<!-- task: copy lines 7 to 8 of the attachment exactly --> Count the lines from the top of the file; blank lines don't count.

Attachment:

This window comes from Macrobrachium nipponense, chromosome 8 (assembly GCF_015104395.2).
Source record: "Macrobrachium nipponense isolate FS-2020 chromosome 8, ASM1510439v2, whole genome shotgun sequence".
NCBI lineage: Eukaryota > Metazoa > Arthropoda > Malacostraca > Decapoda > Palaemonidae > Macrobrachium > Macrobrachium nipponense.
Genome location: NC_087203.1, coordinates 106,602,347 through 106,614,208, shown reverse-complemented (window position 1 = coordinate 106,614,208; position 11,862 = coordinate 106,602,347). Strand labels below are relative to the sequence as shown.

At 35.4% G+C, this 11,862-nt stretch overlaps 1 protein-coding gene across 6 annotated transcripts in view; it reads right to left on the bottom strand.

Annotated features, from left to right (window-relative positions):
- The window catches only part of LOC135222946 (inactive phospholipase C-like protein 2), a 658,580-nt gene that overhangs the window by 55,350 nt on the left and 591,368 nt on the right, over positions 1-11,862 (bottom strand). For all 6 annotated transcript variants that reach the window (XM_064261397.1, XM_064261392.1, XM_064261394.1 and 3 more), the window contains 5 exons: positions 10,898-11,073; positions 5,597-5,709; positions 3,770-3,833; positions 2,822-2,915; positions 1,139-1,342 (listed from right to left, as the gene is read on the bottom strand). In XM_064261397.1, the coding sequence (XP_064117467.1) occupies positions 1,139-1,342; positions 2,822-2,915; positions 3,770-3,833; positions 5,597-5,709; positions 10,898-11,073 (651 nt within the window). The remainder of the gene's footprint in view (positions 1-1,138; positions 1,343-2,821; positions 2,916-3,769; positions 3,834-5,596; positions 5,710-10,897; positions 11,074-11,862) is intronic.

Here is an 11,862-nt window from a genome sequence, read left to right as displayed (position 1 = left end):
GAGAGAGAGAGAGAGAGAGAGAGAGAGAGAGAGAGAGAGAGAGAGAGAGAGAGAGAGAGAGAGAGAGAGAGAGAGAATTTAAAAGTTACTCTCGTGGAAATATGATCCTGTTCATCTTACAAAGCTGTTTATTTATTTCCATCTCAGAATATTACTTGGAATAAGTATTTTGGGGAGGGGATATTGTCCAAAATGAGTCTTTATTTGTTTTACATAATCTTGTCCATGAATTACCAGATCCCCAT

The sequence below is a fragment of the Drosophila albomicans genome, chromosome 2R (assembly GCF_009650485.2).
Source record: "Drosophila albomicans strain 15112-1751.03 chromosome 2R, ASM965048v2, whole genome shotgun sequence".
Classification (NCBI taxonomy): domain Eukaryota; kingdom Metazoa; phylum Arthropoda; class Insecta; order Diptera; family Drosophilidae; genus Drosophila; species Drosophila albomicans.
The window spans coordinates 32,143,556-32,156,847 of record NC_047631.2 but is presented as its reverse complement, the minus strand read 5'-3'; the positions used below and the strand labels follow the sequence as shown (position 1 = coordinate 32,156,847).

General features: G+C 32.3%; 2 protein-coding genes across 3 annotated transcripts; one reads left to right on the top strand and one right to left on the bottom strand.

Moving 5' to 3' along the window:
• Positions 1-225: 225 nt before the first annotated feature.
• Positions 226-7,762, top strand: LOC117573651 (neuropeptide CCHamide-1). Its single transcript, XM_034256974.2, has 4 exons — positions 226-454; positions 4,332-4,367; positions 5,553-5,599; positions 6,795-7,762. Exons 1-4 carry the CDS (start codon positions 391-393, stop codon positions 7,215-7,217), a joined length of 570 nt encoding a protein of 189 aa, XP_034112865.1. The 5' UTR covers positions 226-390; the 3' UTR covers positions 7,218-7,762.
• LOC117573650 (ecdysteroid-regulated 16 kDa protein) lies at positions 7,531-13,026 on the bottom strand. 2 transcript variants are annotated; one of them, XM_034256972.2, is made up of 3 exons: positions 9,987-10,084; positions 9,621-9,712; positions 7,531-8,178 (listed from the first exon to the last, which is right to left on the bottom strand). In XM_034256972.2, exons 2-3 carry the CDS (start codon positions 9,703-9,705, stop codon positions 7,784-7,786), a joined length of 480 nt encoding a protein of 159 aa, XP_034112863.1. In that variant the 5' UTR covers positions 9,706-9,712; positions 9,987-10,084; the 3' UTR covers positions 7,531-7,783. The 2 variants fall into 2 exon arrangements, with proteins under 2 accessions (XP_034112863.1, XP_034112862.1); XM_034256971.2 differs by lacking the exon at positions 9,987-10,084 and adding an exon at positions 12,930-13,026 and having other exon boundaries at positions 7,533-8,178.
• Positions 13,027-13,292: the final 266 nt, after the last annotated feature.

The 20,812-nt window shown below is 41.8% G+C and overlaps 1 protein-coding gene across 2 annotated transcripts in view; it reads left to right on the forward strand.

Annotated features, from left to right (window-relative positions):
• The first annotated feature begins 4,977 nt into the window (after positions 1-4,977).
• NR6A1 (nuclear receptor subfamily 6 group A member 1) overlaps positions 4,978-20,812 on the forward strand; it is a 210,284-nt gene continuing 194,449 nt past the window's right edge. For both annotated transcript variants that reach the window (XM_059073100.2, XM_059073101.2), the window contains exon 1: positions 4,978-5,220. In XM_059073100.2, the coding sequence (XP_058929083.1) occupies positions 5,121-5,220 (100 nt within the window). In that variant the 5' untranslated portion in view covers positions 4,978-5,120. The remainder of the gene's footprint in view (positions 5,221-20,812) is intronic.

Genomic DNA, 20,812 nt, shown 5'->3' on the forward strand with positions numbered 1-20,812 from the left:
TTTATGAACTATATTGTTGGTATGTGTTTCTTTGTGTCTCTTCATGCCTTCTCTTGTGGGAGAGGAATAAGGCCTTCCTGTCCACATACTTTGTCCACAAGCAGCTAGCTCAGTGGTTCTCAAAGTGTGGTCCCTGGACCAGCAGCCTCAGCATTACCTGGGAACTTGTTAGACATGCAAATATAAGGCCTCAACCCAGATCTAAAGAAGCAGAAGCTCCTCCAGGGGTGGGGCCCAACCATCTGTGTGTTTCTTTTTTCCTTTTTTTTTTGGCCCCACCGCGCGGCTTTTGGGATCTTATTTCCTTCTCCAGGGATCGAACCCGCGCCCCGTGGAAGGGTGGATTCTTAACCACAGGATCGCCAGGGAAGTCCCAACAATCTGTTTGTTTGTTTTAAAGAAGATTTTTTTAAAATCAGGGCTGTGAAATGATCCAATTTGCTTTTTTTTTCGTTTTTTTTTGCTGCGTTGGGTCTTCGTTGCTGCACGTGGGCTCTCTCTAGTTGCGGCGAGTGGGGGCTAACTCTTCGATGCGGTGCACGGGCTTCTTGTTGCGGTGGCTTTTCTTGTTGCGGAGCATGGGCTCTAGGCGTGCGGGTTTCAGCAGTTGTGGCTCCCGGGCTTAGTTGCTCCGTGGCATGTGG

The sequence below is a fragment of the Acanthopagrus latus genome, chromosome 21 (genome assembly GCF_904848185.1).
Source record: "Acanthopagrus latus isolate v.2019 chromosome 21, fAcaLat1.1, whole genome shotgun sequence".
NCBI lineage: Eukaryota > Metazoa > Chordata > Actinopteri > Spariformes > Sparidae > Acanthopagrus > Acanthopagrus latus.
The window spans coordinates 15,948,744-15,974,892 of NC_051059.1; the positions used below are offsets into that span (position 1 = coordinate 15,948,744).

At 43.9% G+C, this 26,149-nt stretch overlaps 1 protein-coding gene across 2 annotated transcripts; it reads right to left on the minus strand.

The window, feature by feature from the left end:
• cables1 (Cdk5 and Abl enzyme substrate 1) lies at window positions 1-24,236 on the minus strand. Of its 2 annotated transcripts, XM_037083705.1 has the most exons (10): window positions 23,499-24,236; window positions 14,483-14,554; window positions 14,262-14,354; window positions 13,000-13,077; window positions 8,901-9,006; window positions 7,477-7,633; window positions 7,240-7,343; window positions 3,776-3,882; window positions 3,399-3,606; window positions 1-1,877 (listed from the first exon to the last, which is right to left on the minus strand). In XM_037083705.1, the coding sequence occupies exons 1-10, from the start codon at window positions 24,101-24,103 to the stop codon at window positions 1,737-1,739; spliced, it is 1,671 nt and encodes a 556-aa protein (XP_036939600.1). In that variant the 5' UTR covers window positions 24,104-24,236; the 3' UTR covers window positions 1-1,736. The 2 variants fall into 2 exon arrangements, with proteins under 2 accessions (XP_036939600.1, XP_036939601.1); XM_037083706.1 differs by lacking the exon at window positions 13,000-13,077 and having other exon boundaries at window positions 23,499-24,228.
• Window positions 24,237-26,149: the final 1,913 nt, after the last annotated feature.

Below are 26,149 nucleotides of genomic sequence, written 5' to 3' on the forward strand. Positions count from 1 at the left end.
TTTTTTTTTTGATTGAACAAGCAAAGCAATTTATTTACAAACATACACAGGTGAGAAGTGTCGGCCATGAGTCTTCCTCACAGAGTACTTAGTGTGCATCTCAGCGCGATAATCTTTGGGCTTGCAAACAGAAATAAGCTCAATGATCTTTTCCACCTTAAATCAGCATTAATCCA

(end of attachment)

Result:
- The window catches only part of LOC135222946 (inactive phospholipase C-like protein 2), a 658,580-nt gene that overhangs the window by 55,350 nt on the left and 591,368 nt on the right, over positions 1-11,862 (bottom strand). For all 6 annotated transcript variants that reach the window (XM_064261397.1, XM_064261392.1, XM_064261394.1 and 3 more), the window contains 5 exons: positions 10,898-11,073; positions 5,597-5,709; positions 3,770-3,833; positions 2,822-2,915; positions 1,139-1,342 (listed from right to left, as the gene is read on the bottom strand). In XM_064261397.1, the coding sequence (XP_064117467.1) occupies positions 1,139-1,342; positions 2,822-2,915; positions 3,770-3,833; positions 5,597-5,709; positions 10,898-11,073 (651 nt within the window). The remainder of the gene's footprint in view (positions 1-1,138; positions 1,343-2,821; positions 2,916-3,769; positions 3,834-5,596; positions 5,710-10,897; positions 11,074-11,862) is intronic.

Here is an 11,862-nt window from a genome sequence, read left to right as displayed (position 1 = left end):